There is an argument that human rights are simply too costly for developing countries while nation building and economic development are underway. More hardline, authoritarian policies are the more proficient way of improving a country, and rights are a luxury that comes later. There is much to gain by diminishing the importance of human rights. Looking at the Taliban in Afghanistan, we can see that their particular policies have a clear agenda of keeping half their population invisible and silent Such an isolationist regime as the Taliban is always going to refuse the scrutiny that comes with endorsing human rights.
Furthermore, there is a concerted effort being made here to use culture to justify their regime and achieve legitimacy. While the Taliban may claim Islam is a separate entity that carries its own particular ideas of rights and responsibilities, they do not have complete ownership over interpreting Islam and its relationship with human rights.
Many Islamic theologians, and many Afghans, consider the Taliban interpretation to be incorrect. Who is making the claim of cultural specificity and the purpose behind the claim are just as significant, if not more so, than the claim itself. These principles come from a long tradition of theory on the inherent equality and rights of man and it has traditionally been the term man rather than people. In considering whether or not these standards of behaviour require a specific cultural justification it is important to allow for the possibility that there is no set of all encompassing Western principles determining human rights.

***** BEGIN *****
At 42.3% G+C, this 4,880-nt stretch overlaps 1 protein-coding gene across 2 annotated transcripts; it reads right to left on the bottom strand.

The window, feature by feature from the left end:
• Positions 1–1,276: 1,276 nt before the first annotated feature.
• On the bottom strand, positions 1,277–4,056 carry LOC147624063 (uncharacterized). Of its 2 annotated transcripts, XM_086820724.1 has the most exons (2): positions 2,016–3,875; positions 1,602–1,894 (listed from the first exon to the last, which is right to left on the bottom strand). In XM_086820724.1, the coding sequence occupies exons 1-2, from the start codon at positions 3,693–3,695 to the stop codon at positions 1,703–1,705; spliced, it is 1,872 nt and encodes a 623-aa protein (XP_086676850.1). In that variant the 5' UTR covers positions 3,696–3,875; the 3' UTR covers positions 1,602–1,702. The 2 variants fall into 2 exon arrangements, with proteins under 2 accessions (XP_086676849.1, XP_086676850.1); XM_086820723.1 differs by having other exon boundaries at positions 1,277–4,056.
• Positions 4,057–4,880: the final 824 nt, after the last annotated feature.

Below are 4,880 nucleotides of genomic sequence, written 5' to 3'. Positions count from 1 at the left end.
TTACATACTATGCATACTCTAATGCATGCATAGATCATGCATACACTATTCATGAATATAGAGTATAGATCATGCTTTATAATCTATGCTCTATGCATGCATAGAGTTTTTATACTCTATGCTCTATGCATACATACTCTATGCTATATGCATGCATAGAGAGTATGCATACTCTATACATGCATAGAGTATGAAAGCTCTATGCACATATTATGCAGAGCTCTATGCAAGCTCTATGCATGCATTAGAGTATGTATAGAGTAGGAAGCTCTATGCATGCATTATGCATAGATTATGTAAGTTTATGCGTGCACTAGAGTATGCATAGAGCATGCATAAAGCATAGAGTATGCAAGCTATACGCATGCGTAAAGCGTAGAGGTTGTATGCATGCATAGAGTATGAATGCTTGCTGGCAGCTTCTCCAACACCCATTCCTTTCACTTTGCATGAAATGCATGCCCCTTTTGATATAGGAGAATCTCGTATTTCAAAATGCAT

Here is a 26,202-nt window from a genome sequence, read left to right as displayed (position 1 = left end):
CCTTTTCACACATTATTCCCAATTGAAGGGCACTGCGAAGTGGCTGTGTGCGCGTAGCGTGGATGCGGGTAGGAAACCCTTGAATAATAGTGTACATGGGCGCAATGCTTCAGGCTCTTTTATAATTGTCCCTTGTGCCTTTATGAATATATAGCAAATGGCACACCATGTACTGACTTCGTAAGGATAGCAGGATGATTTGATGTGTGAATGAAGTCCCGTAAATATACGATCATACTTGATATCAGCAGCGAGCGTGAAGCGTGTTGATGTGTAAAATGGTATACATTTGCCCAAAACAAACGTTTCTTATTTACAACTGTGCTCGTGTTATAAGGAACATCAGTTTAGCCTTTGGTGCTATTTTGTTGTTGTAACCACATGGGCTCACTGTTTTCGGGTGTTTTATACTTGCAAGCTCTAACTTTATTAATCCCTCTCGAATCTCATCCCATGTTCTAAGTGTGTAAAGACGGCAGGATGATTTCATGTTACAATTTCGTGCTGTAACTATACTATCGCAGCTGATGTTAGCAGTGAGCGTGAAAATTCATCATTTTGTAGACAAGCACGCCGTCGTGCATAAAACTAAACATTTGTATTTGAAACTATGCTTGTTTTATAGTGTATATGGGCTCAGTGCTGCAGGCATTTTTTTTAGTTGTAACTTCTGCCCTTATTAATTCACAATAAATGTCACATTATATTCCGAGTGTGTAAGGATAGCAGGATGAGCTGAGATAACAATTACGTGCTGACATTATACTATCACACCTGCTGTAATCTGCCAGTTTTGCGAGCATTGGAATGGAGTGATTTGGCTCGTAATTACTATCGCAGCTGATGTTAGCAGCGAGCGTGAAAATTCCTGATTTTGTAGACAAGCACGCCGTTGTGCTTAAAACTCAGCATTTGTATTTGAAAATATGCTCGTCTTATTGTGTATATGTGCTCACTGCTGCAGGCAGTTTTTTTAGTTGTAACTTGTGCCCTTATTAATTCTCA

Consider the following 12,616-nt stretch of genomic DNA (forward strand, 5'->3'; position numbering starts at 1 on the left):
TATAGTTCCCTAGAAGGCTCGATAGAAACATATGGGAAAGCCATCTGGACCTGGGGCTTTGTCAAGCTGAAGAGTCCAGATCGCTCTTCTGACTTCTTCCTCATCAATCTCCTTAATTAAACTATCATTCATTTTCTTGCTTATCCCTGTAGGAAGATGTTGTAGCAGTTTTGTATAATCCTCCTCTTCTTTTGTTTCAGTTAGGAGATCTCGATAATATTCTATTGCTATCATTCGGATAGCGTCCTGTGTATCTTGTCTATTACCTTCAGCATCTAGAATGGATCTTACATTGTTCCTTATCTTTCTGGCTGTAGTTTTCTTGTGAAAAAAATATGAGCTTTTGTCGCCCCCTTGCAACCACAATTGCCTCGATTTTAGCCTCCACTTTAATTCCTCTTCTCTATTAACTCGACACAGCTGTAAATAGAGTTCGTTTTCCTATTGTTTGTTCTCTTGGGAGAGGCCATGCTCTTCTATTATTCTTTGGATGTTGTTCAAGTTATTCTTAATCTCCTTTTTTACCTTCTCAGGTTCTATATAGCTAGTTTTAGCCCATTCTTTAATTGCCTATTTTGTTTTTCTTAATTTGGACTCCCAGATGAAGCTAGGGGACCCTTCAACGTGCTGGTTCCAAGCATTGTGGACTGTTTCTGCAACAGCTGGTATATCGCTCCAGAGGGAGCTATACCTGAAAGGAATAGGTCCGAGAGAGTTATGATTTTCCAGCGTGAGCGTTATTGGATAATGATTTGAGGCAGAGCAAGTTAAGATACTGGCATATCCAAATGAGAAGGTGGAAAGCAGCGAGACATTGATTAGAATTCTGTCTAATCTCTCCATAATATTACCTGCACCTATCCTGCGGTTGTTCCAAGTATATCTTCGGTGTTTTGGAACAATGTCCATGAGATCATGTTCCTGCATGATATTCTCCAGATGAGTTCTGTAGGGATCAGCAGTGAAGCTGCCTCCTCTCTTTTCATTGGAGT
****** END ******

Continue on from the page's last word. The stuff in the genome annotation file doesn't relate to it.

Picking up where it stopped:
This is a particularly important development in the field of gender, where it has long been acknowledged that the majority of abuses against women take place hidden from view within families and personal relationships, and that culture is deployed as a justification for this. RAWA shows that culture is not a homogenous, immovable monolith. Considering the translation of rights theory into practice allows an understanding of rights on a different level from the dichotomous construction of universality and relativism.
What is left out with either emphasis is an acknowledgement that regardless of universal standards that have been set, in so many varying cultures rights are not consistently and actively realised in the daily lives of people, and women in particular. The possibility that rights are universal should not be conflated with the fact that there are enormous disparities between cultures in terms of how they should be practised.
The defining of cultural relativism and universalism leads to a perception that the two paradigms are diametrically opposed. This is somewhat of a false dichotomy however. Respect for cultural heritage, and differing interpretations of rights is not precluded within universalism. The difficult element within this is the extent to which this happens. This is useful because it attempts to ensure that the moral imperative of rights is not reduced simply because one culture is currently undertaking oppressive practices.
Adding culture to rights and rights to culture This third section will examine adding culture to rights and vice versa as a response to the problem of discrepancy in both theory and practice, and how RAWA is representative of this response. There are two key elements to this process.
Secondly there is the obvious need for rights to be embedded within cultures and cultural practice to ensure the theory becomes reality. Theoretically, the process of adding culture to rights acknowledges both the universality of rights and the significance of culture. Universality of rights, in this sense, does not necessarily mean uniformity. There will always be the inevitable philosophical, cultural and religious divisions between various societies. So it is not culture that is the test, it is coercion.